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Unfair Practice Strike FAQ


newlogo.jpgWhat does it mean to go on strike?

A: A strike is a show of solidarity workers withhold labor from their employer to make our contributions and our power visible. For UC lecturers, that means no classes, no grading, no meetings, no asynchronous instruction, and no other teaching-related work for the duration of the strike. Instead, we join the picket line. On the picket line, we’ll use the time to support each other and send the message to the administration that our labor is critical for the functioning of our university and for our students’ success.


Why are lecturers going on strike now?
A: We are going on strike now because of bad faith by President Drake’s administration, that is, his administration’s refusal to negotiate as the law requires. Their violation of their duty to bargain in good faith is undermining our collective bargaining rights. At this point, given the impunity with which UCOP breaks state labor law, and their cavalier approach to their legal obligations, a strike is the only way to ensure that they hear our concerns and treat lecturers with the dignity and respect we deserve.


What is an Unfair Labor Practice?
A: The Higher Education Employee Relations Act (HEERA) establishes our rights to bargain collectively and outlines rules governing our relationships to the University of California. Violations of these rules, known as Unfair Labor Practices (ULPs), constitute unlawful conduct by our employer. Examples include: threatening employees or discriminating against employees because they participated in protected union activities; violations of the duty to bargain and participate in statutory impasse procedures in good faith; unilateral changes to terms and conditions of employment that must be bargained; and repudiations of collective bargaining agreements and the collective bargaining relationship. Under California law, the Public Employees Relations Board (PERB) adjudicates claims of Unfair Labor Practices Unions and can impose financial and legal penalties. Workers are also allowed to strike over ULPs in order to protest their employer’s labor law violations.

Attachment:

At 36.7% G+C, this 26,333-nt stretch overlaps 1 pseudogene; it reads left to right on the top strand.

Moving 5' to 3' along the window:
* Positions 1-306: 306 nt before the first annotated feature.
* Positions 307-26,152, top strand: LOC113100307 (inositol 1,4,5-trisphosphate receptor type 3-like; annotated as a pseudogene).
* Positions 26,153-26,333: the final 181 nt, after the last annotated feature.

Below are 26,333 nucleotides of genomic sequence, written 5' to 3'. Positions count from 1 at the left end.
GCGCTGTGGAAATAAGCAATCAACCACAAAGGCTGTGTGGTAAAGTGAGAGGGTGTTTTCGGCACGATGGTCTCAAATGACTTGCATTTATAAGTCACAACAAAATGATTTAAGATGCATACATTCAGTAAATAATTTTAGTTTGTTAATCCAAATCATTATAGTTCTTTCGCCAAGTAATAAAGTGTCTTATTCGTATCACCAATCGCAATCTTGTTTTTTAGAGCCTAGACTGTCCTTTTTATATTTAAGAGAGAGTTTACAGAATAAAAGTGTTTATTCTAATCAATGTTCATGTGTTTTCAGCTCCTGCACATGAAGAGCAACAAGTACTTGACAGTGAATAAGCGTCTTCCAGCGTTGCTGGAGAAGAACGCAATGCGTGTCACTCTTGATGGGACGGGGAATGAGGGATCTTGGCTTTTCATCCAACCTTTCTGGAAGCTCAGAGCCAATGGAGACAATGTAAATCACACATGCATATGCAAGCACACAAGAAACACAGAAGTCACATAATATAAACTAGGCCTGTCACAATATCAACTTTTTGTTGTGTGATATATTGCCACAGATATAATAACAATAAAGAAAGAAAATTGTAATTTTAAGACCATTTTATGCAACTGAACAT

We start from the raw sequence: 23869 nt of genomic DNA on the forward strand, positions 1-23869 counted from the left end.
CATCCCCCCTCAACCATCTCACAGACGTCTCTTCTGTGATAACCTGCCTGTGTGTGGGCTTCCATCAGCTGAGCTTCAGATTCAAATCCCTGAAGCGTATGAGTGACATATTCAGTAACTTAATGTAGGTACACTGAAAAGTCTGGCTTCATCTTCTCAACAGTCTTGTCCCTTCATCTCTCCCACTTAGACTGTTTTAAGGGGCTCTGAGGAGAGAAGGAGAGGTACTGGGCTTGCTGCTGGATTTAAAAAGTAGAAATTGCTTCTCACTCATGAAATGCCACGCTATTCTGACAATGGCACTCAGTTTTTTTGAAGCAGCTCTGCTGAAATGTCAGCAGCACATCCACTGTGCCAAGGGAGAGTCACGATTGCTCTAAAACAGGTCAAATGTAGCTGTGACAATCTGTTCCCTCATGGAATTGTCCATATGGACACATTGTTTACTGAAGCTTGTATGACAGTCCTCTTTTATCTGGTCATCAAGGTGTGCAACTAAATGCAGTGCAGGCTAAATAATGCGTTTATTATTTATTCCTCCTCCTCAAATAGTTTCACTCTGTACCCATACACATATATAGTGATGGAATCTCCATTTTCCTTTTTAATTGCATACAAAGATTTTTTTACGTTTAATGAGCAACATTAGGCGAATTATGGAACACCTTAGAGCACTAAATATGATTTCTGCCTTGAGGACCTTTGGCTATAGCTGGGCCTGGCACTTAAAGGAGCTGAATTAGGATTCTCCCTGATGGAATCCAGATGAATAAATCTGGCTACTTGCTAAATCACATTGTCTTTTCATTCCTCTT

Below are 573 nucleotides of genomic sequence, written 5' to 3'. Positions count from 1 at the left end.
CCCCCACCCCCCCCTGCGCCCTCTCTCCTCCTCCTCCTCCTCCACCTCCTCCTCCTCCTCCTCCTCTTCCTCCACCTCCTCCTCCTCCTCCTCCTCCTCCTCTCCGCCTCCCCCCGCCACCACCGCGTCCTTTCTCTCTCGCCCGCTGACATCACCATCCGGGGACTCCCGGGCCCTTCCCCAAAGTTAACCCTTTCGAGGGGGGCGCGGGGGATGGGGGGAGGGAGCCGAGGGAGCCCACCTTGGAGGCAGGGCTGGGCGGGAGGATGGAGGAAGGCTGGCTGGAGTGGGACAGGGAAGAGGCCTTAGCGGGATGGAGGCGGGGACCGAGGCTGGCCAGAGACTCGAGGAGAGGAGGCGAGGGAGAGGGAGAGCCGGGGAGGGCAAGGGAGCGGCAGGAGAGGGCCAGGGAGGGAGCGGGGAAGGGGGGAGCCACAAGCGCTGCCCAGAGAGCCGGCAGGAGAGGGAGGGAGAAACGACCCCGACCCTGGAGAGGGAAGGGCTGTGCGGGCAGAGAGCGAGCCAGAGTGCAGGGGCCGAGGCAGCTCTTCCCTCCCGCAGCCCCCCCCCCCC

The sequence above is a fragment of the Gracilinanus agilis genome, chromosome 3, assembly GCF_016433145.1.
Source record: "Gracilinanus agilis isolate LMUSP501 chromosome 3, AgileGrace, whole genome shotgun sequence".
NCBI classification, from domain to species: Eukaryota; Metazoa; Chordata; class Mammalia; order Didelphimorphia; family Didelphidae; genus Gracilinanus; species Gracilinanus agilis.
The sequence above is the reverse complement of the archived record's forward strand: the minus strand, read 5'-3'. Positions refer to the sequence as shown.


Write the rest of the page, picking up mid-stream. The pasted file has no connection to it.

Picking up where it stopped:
UC-AFT has recently filed ULP charges over UCOP’s refusal to bargain over paid family leave and their bad faith during statutory impasse procedures. This makes a total of seven ULPs UC-AFT has filed in the past 20 months over UCOP’s unilateral changes, refusals to bargain and repudiation of our contract.


Will a strike harm my students?
A: We believe the real harm to our students is in the current administration’s disrespect, mistreatment, and lack of support for us as teaching faculty. When President Drake’s administrators won’t bargain in good faith, they’re refusing to even participate in negotiations that could improve teaching and learning at our university.

The goal of our strike is NOT to hurt students. We are striking FOR and WITH students who are ill-served by an administration that won’t respect the rights of their instructors. For most lecturers, going on strike for two days will affect their classes as if they were briefly sick or traveling to a conference. We believe this short-term disruption will bring long-term benefits for ourselves and for our students so we can continue to offer them the high-quality education they deserve.

How long will a strike last?
A: Although we can’t confirm the dates yet, a strike would last no more than 2 days, probably a Wednesday and a Thursday.

How do I explain to my students why I’m cancelling class?